Other tenure type b (%) 33.5 24.0 12.1 30.4 a 100.0 482
Total (%) 67.8 19.3 4.4 8.5 100.0 4,242

Notes: Cases were only included if data were available in both Waves 1 and 3. a The percentages in these cells indicate families who remained in the same housing tenure category at both Waves 1 and 3. b The "other" category includes: renting from a person in the same dwelling, relatives or friends, employer, community/cooperative housing group, caravan park, unspecified landlord or the government; purchasing the dwelling under a rent/buy scheme; living in a dwelling under a life tenure scheme; or living in a dwelling rent-free, all of which had small sample sizes. Percentages may not total exactly 100.0% due to rounding.

Table 7.5 shows the change in housing tenure experienced by individual K cohort children between Wave 1 (when they were 4-5 years) and Wave 3 (when they were 8-9 years). The shaded cells on the diagonal of the table indicate those who remained in the same housing tenure category between waves. These families show similar patterns of movement between categories to those seen for B cohort families, with the least change occurring for those who owned or were purchasing their home at Wave 1, and the most change for those in the "other" category. Families who were originally living in public housing showed less movement than B cohort families, however, with 76% of families who were living in public housing when their study child was 4-5 years old remaining in this type of housing, 11% moving into private rental, and 9% owning or purchasing their home.

Table 7.5: Change in housing tenure, K cohort, Wave 1 to Wave 3
Wave 3 (8-9 years)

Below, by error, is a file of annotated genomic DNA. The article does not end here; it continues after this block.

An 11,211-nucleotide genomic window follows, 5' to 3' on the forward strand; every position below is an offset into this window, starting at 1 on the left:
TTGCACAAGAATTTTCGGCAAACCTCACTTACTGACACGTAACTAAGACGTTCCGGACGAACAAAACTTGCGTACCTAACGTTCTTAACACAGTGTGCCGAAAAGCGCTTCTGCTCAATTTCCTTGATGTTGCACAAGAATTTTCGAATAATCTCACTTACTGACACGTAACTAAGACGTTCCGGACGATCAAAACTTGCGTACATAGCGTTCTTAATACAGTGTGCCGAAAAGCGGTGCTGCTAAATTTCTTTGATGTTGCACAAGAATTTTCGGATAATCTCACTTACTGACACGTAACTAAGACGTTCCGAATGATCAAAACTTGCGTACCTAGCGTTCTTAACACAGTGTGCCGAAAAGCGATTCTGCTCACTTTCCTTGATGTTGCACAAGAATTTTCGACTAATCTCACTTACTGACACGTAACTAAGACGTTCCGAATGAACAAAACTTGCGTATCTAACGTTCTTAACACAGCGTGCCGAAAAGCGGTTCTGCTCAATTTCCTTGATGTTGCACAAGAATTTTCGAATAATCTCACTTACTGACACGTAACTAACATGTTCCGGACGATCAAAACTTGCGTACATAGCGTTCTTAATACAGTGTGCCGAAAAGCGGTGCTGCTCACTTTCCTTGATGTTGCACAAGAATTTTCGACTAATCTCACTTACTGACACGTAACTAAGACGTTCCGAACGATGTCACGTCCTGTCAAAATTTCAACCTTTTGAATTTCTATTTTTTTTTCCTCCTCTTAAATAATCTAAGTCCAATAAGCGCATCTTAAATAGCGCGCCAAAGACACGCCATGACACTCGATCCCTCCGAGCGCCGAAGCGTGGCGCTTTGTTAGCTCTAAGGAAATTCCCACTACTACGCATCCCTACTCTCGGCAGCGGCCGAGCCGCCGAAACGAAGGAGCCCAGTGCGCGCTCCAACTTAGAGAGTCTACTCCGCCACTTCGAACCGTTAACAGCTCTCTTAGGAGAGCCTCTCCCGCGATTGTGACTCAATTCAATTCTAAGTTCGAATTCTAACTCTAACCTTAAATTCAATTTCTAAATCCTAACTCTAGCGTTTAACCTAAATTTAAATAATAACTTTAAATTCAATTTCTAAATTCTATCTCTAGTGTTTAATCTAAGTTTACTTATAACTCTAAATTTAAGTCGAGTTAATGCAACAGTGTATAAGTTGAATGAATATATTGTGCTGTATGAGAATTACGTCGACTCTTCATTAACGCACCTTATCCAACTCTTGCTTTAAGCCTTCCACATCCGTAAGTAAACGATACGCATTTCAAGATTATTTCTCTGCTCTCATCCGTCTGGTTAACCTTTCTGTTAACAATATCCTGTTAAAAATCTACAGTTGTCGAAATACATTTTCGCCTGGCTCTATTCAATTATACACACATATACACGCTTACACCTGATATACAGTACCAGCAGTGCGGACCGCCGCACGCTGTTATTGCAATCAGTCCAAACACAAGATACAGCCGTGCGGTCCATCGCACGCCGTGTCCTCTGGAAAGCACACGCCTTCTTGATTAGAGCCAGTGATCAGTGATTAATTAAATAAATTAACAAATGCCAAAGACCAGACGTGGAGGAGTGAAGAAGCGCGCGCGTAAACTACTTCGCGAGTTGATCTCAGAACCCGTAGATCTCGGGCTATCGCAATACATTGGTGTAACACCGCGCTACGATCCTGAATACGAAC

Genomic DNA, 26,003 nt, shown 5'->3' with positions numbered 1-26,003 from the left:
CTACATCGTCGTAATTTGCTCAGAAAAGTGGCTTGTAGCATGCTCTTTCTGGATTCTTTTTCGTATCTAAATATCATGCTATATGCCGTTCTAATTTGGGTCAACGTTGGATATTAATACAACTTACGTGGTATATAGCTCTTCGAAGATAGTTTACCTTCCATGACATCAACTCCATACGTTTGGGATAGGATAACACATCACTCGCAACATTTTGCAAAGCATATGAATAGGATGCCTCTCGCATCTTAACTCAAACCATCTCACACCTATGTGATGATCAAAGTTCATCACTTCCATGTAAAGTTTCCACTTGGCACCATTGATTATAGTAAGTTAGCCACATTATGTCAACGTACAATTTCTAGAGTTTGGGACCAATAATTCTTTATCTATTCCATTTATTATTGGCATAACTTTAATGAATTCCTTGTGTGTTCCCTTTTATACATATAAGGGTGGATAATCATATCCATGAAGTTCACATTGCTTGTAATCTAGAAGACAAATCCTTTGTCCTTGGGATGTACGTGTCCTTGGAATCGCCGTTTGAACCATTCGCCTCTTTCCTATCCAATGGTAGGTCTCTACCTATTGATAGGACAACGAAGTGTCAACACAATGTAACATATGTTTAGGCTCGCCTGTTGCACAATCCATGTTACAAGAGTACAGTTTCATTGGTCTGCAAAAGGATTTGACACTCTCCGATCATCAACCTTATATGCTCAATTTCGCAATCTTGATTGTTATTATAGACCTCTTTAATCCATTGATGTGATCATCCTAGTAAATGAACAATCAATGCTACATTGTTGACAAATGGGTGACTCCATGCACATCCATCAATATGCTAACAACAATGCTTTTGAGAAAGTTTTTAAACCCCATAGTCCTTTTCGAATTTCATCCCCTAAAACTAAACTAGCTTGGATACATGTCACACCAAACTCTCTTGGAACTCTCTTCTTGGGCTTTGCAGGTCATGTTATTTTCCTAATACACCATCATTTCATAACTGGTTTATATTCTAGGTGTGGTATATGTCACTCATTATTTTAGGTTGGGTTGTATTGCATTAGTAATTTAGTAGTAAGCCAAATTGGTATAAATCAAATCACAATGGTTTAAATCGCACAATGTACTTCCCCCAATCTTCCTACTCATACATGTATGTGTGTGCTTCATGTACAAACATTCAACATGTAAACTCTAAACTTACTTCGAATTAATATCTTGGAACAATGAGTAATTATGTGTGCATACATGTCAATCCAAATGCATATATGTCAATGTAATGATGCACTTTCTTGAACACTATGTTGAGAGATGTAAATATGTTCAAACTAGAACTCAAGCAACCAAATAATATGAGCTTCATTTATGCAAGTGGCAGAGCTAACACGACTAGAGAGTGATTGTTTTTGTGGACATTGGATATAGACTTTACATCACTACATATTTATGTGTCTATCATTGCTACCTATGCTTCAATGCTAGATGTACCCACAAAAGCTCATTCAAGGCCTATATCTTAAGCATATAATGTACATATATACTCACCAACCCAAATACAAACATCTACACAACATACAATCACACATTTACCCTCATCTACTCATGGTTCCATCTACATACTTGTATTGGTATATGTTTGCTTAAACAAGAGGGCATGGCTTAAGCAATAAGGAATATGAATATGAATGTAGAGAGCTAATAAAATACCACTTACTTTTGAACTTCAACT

Wave 1 (4-5 years) Owner/ purchaser (%) Renter - private landlord (%) Renter - public housing (%) Other tenure type b (%) Total (%) No. of observations
Owner/purchaser (%) 90.7 a 6.7 0.1 2.5 100.0 3,055
Renter - private landlord (%) 33.8 52.3 a 3.8 10.1 100.0 673
Renter - public housing (%) 8.7 11.1 75.5 a 4.7 100.0 93
Other tenure type b (%) 30.5 17.4 18.9 33.2 a 100.0 369
Total (%) 71.7 16.3 5.0 7.0 100.0 4,190

Notes: Only families who were present in both Waves 1 and 3 are included. a The percentages in these cells indicate families who remained in the same housing tenure category at both Waves 1 and 3. b The "other" category includes: renting from a person in the same dwelling, relatives or friends, employer, community/cooperative housing group, caravan park, unspecified landlord or the government; purchasing the dwelling under a rent/buy scheme; living in a dwelling under a life tenure scheme; or living in a dwelling rent-free (all of these categories had small sample sizes).

7.3 Housing overcrowding

The Canadian National Occupancy Standard (Australian Bureau of Statistics [ABS], 2007; Dockery et al., 2010) is an indicator of housing overcrowding that is often used in Australia and internationally. A house is defined as being overcrowded if it does not meet the following criteria:

  • there are no more than two persons in each bedroom;
  • children under 5 years old of the same or different gender may share a bedroom;
  • children between 5 and 18 years may share a bedroom with other children between 0 and 18 years only if they are of the same gender; and